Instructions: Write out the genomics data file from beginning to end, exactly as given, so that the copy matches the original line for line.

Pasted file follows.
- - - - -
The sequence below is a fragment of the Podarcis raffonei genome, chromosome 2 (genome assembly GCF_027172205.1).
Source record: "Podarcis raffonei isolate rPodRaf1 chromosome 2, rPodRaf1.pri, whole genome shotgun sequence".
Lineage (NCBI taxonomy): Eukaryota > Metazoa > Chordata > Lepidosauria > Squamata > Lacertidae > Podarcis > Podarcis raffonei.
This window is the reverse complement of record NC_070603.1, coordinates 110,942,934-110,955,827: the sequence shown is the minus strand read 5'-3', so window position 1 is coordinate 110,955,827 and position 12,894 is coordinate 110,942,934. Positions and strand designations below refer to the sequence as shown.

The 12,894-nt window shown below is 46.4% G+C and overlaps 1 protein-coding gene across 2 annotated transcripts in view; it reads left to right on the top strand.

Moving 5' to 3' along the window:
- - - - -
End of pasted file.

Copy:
The sequence below is a fragment of the Podarcis raffonei genome, chromosome 2 (genome assembly GCF_027172205.1).
Source record: "Podarcis raffonei isolate rPodRaf1 chromosome 2, rPodRaf1.pri, whole genome shotgun sequence".
Lineage (NCBI taxonomy): Eukaryota > Metazoa > Chordata > Lepidosauria > Squamata > Lacertidae > Podarcis > Podarcis raffonei.
This window is the reverse complement of record NC_070603.1, coordinates 110,942,934-110,955,827: the sequence shown is the minus strand read 5'-3', so window position 1 is coordinate 110,955,827 and position 12,894 is coordinate 110,942,934. Positions and strand designations below refer to the sequence as shown.

The 12,894-nt window shown below is 46.4% G+C and overlaps 1 protein-coding gene across 2 annotated transcripts in view; it reads left to right on the top strand.

Moving 5' to 3' along the window: